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Pakistan: Past present: Invaders and conquerors.

Pakistan, May 16 -- Historical controversies surface again and again in different circumstances and old debates and discussions come alive with a new perspective.

Recently a politician, commenting on the question of heroes, referred to Mohammad Bin Qasim as an invader who led the Arab army for the conquest of Sindh in 711 and to Raja Dahar as the ruler and defender of Sindh who resisted the Arab invasion and died in the battlefield fighting against the invaders. He claimed that his hero is Dahar and not Mohammad Bin Qasim.

Actually this interpretation of history was presented for the first time by G. M. Syed in his booklet Sindh jo soorma or Heroes of Sindh. It was the time when One Unit was declared and Sindh, like other small provinces, merged into it. This led to the rise of Sindhi nationalism. G.M. Syed's indirect message was that Sindh was being invaded again, like it had been by the Arabs, and had lost its independence. Therefore, it should be defended on the model of Raja Dahar to retrieve its lost sovereignty.

Since then, Sindh historians are divided into two groups: nationalists and Islamists. The argument of the nationalists is that Mohammad Bin Qasim was the representative of the Umayyad Empire and invaded Sindh like other imperial powers to plunder the resources of the occupied country. The Islamists' point of view is that as a result of Arab invasion, Sindh converted to Islam. Therefore, Arab occupation was a blessing which made Sindh the Babul Islam or door of Islam to the Indian subcontinent.

As far as the definition of an invader is concerned there is no confusion: anybody who invades another country to usurp its resources and occupy its land is an invader. However, nearly all invading powers have given moral justification for their invasion, generally on the grounds that the rulers of invading countries were oppressive and the masses wanted a deliverer to rescue them from the clutches of their rulers. Therefore, their conquest and occupation fulfilled the wishes of the common people. The same argument is presented in case of the Arab invasion and Raja Dahar is painted in black and presented as an immoral despot. With this interpretation Mohammad Bin Qasim became a deliverer to Singh.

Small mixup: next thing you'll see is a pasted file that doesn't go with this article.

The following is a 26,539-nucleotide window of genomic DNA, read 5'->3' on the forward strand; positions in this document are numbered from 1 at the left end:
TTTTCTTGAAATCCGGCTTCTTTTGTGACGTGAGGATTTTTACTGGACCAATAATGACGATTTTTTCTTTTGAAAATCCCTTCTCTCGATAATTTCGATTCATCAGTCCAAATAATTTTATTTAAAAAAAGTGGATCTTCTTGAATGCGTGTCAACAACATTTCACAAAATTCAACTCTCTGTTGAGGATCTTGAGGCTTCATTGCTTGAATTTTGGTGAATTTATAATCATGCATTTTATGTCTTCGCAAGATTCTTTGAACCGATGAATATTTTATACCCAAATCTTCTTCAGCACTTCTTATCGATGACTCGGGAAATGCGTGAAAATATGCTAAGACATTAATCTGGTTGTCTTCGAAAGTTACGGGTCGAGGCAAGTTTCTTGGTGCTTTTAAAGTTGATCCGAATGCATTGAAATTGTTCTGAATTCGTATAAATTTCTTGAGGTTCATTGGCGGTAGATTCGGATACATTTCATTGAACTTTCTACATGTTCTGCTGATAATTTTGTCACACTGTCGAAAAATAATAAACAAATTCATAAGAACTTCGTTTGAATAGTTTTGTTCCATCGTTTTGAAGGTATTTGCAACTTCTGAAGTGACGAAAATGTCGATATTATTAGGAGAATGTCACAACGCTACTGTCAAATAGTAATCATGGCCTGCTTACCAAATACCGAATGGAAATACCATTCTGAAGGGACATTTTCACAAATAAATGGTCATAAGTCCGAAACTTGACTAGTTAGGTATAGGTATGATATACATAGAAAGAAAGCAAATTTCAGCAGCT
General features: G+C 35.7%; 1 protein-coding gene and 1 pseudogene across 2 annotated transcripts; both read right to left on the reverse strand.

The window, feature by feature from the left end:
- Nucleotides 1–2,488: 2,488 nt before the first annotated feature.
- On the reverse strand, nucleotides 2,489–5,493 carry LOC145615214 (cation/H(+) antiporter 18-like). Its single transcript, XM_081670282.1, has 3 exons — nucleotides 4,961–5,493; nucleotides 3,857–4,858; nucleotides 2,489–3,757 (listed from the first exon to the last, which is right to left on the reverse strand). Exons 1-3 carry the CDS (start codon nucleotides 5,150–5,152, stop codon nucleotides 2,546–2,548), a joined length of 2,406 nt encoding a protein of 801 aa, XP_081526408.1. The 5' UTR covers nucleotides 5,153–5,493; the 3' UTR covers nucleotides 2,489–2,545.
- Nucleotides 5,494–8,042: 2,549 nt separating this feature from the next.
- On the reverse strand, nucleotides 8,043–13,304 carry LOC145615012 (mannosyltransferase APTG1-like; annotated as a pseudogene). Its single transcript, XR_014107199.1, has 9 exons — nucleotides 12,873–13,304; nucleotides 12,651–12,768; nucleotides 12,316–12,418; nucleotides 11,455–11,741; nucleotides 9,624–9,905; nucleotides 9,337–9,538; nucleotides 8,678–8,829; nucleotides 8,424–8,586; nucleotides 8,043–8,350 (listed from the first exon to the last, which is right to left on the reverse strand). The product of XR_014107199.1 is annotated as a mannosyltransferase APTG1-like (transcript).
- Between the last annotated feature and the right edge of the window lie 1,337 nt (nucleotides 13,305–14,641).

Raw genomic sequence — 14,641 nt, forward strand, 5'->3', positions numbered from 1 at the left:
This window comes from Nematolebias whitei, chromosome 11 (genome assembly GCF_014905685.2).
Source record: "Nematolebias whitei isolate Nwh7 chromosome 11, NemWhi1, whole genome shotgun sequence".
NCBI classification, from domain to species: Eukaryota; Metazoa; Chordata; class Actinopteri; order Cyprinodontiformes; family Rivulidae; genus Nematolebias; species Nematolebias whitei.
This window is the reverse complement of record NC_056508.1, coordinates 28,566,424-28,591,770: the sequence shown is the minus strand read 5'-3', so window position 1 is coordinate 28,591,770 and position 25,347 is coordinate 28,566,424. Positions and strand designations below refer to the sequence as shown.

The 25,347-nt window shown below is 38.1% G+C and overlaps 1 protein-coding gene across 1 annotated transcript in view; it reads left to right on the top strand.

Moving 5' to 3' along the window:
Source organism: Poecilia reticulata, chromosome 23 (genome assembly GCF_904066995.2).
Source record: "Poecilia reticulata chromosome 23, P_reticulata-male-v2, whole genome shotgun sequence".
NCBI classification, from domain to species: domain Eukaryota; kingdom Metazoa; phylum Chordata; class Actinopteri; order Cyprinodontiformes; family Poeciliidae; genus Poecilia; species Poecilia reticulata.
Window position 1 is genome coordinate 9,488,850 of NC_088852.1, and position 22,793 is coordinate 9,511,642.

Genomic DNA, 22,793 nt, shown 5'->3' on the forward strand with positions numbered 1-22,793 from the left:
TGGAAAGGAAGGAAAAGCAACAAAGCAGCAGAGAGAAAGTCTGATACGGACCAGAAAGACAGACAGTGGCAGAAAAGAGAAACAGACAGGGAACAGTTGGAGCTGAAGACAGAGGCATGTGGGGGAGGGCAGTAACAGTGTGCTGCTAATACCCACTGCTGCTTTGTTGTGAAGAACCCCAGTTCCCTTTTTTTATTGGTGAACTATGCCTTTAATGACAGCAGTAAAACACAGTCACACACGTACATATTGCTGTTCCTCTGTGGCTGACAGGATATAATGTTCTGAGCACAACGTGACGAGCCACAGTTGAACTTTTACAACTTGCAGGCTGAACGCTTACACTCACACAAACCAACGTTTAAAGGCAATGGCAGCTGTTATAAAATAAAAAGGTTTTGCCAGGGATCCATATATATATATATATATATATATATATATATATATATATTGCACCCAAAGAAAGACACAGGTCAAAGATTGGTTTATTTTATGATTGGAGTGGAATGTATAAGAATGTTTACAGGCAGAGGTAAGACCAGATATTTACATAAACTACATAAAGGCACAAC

The problem is that history is mostly on the side of victors and the vanquished have no voice to present their position. Arab historians admired and glorified the Arab conquest of Sindh and neglected the point of view of the defeated Sindhis.

Sometimes defeated and forgotten individuals are resurrected from historical oblivion and their role is re-examined and an attempt is made to give them a dignified place in history. Sometimes, they remain unnoticed and wait for a time when they may be recognised as heroes. We have many examples in our history. Alexander, who defeated Porus, was eulogised as a great conqueror by Europeans, partly because he was Greek, while the gallantry of those who fought against him is largely ignored. Intellectually we are so inferior that we also call him great rather than recognising Porus as the defender. Recently, we have built a monument at the bank of Jehlum in memory of our defeat and Alexander's victory. What kind of historical sense does that speak of?

In another example, Mahmud of Ghazna is praised as the great conqueror who invaded India 17 times and defeated the rulers of different kingdoms. His first encounter was with Raja Jaipal who fought against him but did not surrender. His son Annandpal continued resistance against Mahmud but was finally defeated by him. Both Jaipal and Annandpal are waiting for some historian to bring to light their resistance and sacrifices and place them on the pedestal of heroes. Similarly, Muhammad Ghori fought against Prithviraj whose role, so far, is not recognised by us.

There are also invaders of a different colour. Nadir Shah Afshar invaded India and swept away the wealth of the Mughals. Unfortunately, as he was not owned by the Iranians he never attained the status of a hero. But his follower, Ahmad Shah Abdali, who invaded India several times, was revered by the Afghans and is their national hero.

The simple reason for this contradiction is that when we relate history with religion and nationalism, we sacrifice the rational point of view and justify all acts of 'our side.' The correct view to understand and analyse history is to study it by relating it to power. This would create real consciousness and liberate us from the communal version of history. Invaders and conquerors are a curse to those nations who were invaded It is time to condemn them and place them in the dock of history, not as heroes but plunderers and murderers. This interpretation will change our historical understanding.

Published by HT Syndication with permission from The Friday Times. For more information on news feed please contact Sarabjit Jagirdar at

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Publication:The Friday Times (Lahore, Pakistan)
Date:May 16, 2010
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